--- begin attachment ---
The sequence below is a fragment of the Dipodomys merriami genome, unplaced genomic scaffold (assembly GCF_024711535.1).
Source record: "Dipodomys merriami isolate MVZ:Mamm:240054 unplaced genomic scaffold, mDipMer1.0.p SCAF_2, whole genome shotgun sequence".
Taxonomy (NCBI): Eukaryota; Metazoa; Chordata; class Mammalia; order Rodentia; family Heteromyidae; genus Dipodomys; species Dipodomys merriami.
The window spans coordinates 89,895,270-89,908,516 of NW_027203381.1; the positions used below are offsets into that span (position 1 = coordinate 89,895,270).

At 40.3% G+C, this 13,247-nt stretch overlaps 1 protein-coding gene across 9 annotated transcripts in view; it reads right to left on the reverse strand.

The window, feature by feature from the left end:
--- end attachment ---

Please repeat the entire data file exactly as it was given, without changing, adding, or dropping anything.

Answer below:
The sequence below is a fragment of the Dipodomys merriami genome, unplaced genomic scaffold (assembly GCF_024711535.1).
Source record: "Dipodomys merriami isolate MVZ:Mamm:240054 unplaced genomic scaffold, mDipMer1.0.p SCAF_2, whole genome shotgun sequence".
Taxonomy (NCBI): Eukaryota; Metazoa; Chordata; class Mammalia; order Rodentia; family Heteromyidae; genus Dipodomys; species Dipodomys merriami.
The window spans coordinates 89,895,270-89,908,516 of NW_027203381.1; the positions used below are offsets into that span (position 1 = coordinate 89,895,270).

At 40.3% G+C, this 13,247-nt stretch overlaps 1 protein-coding gene across 9 annotated transcripts in view; it reads right to left on the reverse strand.

The window, feature by feature from the left end: